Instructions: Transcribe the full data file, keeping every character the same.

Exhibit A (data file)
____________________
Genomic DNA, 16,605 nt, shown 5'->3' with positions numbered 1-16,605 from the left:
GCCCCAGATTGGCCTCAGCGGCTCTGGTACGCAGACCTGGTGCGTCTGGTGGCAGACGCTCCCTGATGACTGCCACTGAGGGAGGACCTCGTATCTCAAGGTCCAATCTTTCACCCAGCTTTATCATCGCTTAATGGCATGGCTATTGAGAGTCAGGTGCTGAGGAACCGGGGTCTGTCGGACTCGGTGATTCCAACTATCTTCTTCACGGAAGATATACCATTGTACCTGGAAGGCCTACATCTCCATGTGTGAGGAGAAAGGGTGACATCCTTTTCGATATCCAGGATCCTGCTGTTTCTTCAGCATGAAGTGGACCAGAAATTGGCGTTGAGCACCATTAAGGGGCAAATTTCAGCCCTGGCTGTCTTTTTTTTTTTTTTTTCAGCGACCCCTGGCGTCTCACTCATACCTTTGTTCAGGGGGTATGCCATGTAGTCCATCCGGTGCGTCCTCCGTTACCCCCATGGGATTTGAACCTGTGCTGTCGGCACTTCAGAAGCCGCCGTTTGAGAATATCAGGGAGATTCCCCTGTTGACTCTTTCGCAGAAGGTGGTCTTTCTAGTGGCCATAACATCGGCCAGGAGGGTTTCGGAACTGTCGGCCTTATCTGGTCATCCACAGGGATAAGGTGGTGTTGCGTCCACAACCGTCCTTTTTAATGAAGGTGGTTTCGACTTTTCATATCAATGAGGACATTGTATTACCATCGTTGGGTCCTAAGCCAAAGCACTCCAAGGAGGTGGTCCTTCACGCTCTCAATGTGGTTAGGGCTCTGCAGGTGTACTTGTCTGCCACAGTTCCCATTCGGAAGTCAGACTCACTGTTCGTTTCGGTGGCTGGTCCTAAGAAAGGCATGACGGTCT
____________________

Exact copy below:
Genomic DNA, 16,605 nt, shown 5'->3' with positions numbered 1-16,605 from the left:
GCCCCAGATTGGCCTCAGCGGCTCTGGTACGCAGACCTGGTGCGTCTGGTGGCAGACGCTCCCTGATGACTGCCACTGAGGGAGGACCTCGTATCTCAAGGTCCAATCTTTCACCCAGCTTTATCATCGCTTAATGGCATGGCTATTGAGAGTCAGGTGCTGAGGAACCGGGGTCTGTCGGACTCGGTGATTCCAACTATCTTCTTCACGGAAGATATACCATTGTACCTGGAAGGCCTACATCTCCATGTGTGAGGAGAAAGGGTGACATCCTTTTCGATATCCAGGATCCTGCTGTTTCTTCAGCATGAAGTGGACCAGAAATTGGCGTTGAGCACCATTAAGGGGCAAATTTCAGCCCTGGCTGTCTTTTTTTTTTTTTTTTCAGCGACCCCTGGCGTCTCACTCATACCTTTGTTCAGGGGGTATGCCATGTAGTCCATCCGGTGCGTCCTCCGTTACCCCCATGGGATTTGAACCTGTGCTGTCGGCACTTCAGAAGCCGCCGTTTGAGAATATCAGGGAGATTCCCCTGTTGACTCTTTCGCAGAAGGTGGTCTTTCTAGTGGCCATAACATCGGCCAGGAGGGTTTCGGAACTGTCGGCCTTATCTGGTCATCCACAGGGATAAGGTGGTGTTGCGTCCACAACCGTCCTTTTTAATGAAGGTGGTTTCGACTTTTCATATCAATGAGGACATTGTATTACCATCGTTGGGTCCTAAGCCAAAGCACTCCAAGGAGGTGGTCCTTCACGCTCTCAATGTGGTTAGGGCTCTGCAGGTGTACTTGTCTGCCACAGTTCCCATTCGGAAGTCAGACTCACTGTTCGTTTCGGTGGCTGGTCCTAAGAAAGGCATGACGGTCT